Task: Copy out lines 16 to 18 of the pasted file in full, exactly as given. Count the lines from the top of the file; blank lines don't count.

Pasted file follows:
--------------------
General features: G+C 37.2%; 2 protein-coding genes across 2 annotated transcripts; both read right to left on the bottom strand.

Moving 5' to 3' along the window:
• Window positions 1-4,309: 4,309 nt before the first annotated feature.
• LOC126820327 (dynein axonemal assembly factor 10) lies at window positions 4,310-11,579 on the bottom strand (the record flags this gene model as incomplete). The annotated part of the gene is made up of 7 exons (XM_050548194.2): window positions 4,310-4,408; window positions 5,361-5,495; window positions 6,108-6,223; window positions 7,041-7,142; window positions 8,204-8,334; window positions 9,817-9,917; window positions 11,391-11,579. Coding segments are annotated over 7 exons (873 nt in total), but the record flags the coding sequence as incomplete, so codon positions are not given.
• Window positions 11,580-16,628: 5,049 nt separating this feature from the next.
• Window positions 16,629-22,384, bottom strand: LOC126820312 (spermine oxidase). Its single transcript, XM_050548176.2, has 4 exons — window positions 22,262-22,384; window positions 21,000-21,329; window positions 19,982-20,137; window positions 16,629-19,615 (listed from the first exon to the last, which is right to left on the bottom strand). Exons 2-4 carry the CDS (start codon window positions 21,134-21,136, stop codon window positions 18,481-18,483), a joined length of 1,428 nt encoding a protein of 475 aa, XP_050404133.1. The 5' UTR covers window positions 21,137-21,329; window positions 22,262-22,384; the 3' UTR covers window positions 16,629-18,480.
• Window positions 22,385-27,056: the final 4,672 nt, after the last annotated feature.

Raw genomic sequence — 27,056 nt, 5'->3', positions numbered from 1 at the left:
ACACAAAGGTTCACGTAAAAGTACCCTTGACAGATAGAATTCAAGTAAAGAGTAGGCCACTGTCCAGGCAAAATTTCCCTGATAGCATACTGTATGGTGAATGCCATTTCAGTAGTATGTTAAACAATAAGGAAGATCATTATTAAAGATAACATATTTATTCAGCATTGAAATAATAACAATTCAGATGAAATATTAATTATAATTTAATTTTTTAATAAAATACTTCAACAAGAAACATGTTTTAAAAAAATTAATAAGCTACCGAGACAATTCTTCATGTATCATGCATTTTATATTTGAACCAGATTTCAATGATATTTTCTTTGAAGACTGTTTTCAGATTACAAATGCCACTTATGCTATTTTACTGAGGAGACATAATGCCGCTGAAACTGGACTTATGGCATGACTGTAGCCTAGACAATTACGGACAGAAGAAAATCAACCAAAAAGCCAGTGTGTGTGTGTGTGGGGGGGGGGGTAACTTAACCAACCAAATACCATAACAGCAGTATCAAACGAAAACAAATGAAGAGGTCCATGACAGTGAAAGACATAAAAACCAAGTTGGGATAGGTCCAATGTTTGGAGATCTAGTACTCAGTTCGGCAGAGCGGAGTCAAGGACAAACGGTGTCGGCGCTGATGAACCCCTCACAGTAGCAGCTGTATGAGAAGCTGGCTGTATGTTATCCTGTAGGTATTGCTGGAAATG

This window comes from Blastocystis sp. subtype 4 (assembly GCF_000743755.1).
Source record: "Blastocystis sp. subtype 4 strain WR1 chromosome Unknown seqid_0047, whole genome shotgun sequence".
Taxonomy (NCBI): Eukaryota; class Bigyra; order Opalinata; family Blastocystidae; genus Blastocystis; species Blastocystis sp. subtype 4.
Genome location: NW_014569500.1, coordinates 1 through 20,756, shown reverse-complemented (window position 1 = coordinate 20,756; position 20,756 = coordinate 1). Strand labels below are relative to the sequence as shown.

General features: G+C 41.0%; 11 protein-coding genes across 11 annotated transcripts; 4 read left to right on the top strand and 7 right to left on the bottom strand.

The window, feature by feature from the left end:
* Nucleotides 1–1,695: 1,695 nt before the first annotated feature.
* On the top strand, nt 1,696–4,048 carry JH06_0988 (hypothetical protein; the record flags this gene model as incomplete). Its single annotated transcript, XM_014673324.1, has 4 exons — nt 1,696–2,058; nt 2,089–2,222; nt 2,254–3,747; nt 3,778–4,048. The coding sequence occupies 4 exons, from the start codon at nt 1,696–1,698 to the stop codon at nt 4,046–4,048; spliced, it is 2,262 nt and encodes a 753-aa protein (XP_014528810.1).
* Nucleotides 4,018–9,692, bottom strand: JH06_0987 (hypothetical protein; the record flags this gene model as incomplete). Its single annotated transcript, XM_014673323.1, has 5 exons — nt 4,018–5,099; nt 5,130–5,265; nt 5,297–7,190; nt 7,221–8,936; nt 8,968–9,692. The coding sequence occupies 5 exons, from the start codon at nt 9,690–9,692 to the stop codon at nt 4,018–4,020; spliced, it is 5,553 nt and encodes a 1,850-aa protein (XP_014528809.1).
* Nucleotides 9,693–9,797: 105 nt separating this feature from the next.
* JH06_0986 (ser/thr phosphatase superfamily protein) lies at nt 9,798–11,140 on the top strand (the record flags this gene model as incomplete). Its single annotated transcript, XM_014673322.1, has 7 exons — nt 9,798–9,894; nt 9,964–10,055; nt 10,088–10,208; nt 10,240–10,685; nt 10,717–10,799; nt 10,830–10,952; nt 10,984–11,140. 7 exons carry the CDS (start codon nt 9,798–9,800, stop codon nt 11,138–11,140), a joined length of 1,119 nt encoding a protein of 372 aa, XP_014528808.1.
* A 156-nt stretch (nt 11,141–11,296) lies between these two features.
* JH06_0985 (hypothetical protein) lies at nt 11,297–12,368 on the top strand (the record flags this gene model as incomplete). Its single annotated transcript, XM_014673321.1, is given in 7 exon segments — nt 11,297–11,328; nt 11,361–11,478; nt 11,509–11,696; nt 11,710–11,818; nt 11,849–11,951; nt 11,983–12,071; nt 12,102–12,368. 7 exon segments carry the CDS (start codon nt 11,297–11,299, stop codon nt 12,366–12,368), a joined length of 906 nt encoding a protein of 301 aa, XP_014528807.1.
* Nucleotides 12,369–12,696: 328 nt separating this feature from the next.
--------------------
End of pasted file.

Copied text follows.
* Nucleotides 1–1,695: 1,695 nt before the first annotated feature.
* On the top strand, nt 1,696–4,048 carry JH06_0988 (hypothetical protein; the record flags this gene model as incomplete). Its single annotated transcript, XM_014673324.1, has 4 exons — nt 1,696–2,058; nt 2,089–2,222; nt 2,254–3,747; nt 3,778–4,048. The coding sequence occupies 4 exons, from the start codon at nt 1,696–1,698 to the stop codon at nt 4,046–4,048; spliced, it is 2,262 nt and encodes a 753-aa protein (XP_014528810.1).
* Nucleotides 4,018–9,692, bottom strand: JH06_0987 (hypothetical protein; the record flags this gene model as incomplete). Its single annotated transcript, XM_014673323.1, has 5 exons — nt 4,018–5,099; nt 5,130–5,265; nt 5,297–7,190; nt 7,221–8,936; nt 8,968–9,692. The coding sequence occupies 5 exons, from the start codon at nt 9,690–9,692 to the stop codon at nt 4,018–4,020; spliced, it is 5,553 nt and encodes a 1,850-aa protein (XP_014528809.1).